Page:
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Alternative Names: Khoesaan, Khoesan.

Name Origin: Khoisan is a compound word formed with the native words khoi ‘person' and san ‘forager', meaning 'persons who forage in the bush' or 'bushmen'. A more correct spelling is Khoesaan.

Overview. Khoisan languages are spoken by hunter-gatherers and pastoralists of southern Africa who in ancient times thrived in the region but were progressively displaced, initially by massive Bantu immigrant populations and later by European colonizers. Most of them are endangered and some have become extinct. They have been grouped together because all have many consonants of a special kind called clicks. Some Bantu languages also have clicks but they borrowed them from Khoisan. Apart from click sounds, Khoisan languages differ substantially in morphology, syntax and vocabulary.

Distribution. Khoisan languages were once spoken across all of southern Africa. They are now limited to Namibia, Botswana and southern Angola with only a few speakers in South Africa and Tanzania.

External Classification. The unity and validity of Khoisan as a group of genetically related languages is much disputed. Traditionally, they are considered one of four African language phyla along with Afro-Asiatic, Nilo-Saharan and Niger-Congo.

Internal Classification and Speakers. Khoisan languages are spoken by half a million people or less. They are divided into North, Central and South Khoisan groups belonging to southern Africa, plus two Tanzanian isolates, Sandawe and Hadza (Hatsa), which possess a few words, affixes, and particles that justify the assumption of a distant relationship with Khoisan.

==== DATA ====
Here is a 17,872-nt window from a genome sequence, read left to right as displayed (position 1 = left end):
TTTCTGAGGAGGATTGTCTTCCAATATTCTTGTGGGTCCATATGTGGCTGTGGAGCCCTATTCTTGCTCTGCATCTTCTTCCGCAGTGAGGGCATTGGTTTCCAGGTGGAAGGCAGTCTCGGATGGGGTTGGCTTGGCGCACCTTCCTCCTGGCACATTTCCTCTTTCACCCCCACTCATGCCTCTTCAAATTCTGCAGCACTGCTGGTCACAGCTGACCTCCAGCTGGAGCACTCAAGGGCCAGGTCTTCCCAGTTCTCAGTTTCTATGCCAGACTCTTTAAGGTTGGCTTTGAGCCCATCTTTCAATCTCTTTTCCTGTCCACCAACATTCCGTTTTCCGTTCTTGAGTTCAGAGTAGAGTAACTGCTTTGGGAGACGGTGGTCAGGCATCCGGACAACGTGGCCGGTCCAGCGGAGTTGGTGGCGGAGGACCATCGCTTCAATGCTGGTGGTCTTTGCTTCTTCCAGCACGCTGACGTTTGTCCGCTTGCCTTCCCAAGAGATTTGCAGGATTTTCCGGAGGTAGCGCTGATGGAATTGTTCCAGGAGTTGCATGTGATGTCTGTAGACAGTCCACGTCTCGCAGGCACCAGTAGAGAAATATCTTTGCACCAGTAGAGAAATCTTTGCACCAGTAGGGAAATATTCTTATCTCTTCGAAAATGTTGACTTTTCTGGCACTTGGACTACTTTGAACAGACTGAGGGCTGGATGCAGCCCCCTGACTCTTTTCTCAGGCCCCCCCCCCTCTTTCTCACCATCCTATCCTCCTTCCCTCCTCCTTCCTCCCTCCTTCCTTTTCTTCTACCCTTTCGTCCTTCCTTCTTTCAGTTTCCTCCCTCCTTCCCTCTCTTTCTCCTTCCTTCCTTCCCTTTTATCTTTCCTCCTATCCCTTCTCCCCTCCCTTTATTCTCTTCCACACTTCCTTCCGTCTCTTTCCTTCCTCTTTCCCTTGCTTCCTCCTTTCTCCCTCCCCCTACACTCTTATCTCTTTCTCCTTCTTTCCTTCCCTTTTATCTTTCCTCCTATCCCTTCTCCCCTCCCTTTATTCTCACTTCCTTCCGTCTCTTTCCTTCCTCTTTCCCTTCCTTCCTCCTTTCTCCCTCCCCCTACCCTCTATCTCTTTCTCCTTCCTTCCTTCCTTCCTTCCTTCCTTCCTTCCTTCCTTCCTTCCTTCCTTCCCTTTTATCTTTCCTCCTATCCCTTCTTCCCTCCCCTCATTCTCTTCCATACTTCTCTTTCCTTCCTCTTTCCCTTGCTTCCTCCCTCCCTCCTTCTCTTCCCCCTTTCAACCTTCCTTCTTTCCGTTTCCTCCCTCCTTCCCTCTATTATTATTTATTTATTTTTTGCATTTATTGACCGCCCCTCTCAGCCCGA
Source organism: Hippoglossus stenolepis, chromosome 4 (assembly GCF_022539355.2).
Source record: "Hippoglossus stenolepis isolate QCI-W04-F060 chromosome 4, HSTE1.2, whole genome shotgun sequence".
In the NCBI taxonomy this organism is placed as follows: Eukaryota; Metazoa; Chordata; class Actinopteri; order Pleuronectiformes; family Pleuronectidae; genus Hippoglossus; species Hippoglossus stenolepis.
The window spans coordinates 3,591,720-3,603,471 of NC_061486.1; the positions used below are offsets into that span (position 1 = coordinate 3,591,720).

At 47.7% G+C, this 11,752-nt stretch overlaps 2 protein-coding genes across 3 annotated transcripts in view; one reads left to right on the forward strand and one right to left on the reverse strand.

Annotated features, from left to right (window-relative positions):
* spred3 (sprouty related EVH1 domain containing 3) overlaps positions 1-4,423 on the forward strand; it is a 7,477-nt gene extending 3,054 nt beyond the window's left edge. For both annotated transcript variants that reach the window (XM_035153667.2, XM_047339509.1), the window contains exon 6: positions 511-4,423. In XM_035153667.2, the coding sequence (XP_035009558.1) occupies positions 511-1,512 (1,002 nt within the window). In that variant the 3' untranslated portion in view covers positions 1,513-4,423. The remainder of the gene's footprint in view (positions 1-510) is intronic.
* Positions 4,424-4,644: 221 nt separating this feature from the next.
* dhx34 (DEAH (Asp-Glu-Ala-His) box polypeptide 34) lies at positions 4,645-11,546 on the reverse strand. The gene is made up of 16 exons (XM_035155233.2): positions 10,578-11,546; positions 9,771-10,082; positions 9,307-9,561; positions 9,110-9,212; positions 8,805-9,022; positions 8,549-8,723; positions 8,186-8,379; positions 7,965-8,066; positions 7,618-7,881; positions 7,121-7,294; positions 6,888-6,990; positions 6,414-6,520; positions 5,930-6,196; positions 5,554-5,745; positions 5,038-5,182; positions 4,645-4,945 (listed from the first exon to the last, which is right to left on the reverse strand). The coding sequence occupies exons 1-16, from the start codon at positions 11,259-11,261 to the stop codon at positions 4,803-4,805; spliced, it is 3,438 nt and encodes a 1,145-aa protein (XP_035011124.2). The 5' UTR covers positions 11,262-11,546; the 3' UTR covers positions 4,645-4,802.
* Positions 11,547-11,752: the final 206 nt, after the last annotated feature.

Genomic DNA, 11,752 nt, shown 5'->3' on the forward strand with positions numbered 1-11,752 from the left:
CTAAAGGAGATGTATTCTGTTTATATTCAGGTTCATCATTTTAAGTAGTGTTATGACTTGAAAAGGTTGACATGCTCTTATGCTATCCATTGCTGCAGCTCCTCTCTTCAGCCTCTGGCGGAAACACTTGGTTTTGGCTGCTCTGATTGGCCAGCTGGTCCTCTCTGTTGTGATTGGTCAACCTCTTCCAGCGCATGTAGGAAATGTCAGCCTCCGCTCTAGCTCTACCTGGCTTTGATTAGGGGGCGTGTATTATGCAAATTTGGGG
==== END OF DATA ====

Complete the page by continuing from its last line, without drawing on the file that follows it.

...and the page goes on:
North Khoisan is spoken by hunter-gatherers mainly in Namibia. Central Khoisan, the largest group, includes Nama (Khoekhoe, Khoekhoegowab) and Haiom (Saan) spoken in Namibia, and smaller languages spoken in the Kalahari desert of Botswana. South Khoisan includes a couple of endangered, and several extinct, languages of the Kalahari Desert.



Status. The number of Khoisan speakers has declined drastically in the last three centuries due to European colonization, demographic pressures and changing lifestyles. Some languages have become extinct and others are endangered. Nama, the largest Khoisan language, is officially recognized in Namibia and is taught at universities. The other Khoisan languages are unrecognized and marginalized, specially in South Africa.